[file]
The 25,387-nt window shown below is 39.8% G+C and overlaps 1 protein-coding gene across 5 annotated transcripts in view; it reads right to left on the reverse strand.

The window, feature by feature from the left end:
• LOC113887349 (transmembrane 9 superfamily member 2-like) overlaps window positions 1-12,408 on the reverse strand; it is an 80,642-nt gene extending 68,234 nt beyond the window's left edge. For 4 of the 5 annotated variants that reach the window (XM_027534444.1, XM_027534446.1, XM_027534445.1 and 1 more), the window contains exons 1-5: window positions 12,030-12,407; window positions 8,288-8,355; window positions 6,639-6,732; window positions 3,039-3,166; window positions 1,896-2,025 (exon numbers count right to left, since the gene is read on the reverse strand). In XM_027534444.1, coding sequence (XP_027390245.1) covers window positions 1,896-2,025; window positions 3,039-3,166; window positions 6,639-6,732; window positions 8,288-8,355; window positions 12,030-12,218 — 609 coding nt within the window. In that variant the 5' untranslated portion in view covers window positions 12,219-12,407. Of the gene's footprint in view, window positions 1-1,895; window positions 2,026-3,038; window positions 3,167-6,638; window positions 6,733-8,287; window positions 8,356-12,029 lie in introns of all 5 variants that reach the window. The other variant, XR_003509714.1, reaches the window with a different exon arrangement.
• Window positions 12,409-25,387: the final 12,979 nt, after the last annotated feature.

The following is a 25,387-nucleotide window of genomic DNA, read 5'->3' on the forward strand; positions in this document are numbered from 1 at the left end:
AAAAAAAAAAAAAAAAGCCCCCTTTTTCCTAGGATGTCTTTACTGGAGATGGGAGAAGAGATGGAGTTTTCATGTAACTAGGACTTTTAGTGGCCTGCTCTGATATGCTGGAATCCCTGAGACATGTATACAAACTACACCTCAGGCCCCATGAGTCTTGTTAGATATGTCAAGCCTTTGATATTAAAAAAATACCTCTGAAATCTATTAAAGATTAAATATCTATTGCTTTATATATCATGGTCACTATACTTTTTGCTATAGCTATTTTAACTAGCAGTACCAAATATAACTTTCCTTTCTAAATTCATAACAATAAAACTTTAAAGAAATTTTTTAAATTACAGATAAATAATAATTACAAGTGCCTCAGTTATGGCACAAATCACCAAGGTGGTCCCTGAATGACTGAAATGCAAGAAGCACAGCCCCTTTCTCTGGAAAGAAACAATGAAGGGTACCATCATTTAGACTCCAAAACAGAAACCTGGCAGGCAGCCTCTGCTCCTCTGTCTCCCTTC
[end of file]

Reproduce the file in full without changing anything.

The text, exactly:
The 25,387-nt window shown below is 39.8% G+C and overlaps 1 protein-coding gene across 5 annotated transcripts in view; it reads right to left on the reverse strand.

The window, feature by feature from the left end:
• LOC113887349 (transmembrane 9 superfamily member 2-like) overlaps window positions 1-12,408 on the reverse strand; it is an 80,642-nt gene extending 68,234 nt beyond the window's left edge. For 4 of the 5 annotated variants that reach the window (XM_027534444.1, XM_027534446.1, XM_027534445.1 and 1 more), the window contains exons 1-5: window positions 12,030-12,407; window positions 8,288-8,355; window positions 6,639-6,732; window positions 3,039-3,166; window positions 1,896-2,025 (exon numbers count right to left, since the gene is read on the reverse strand). In XM_027534444.1, coding sequence (XP_027390245.1) covers window positions 1,896-2,025; window positions 3,039-3,166; window positions 6,639-6,732; window positions 8,288-8,355; window positions 12,030-12,218 — 609 coding nt within the window. In that variant the 5' untranslated portion in view covers window positions 12,219-12,407. Of the gene's footprint in view, window positions 1-1,895; window positions 2,026-3,038; window positions 3,167-6,638; window positions 6,733-8,287; window positions 8,356-12,029 lie in introns of all 5 variants that reach the window. The other variant, XR_003509714.1, reaches the window with a different exon arrangement.
• Window positions 12,409-25,387: the final 12,979 nt, after the last annotated feature.

The following is a 25,387-nucleotide window of genomic DNA, read 5'->3' on the forward strand; positions in this document are numbered from 1 at the left end:
AAAAAAAAAAAAAAAAGCCCCCTTTTTCCTAGGATGTCTTTACTGGAGATGGGAGAAGAGATGGAGTTTTCATGTAACTAGGACTTTTAGTGGCCTGCTCTGATATGCTGGAATCCCTGAGACATGTATACAAACTACACCTCAGGCCCCATGAGTCTTGTTAGATATGTCAAGCCTTTGATATTAAAAAAATACCTCTGAAATCTATTAAAGATTAAATATCTATTGCTTTATATATCATGGTCACTATACTTTTTGCTATAGCTATTTTAACTAGCAGTACCAAATATAACTTTCCTTTCTAAATTCATAACAATAAAACTTTAAAGAAATTTTTTAAATTACAGATAAATAATAATTACAAGTGCCTCAGTTATGGCACAAATCACCAAGGTGGTCCCTGAATGACTGAAATGCAAGAAGCACAGCCCCTTTCTCTGGAAAGAAACAATGAAGGGTACCATCATTTAGACTCCAAAACAGAAACCTGGCAGGCAGCCTCTGCTCCTCTGTCTCCCTTC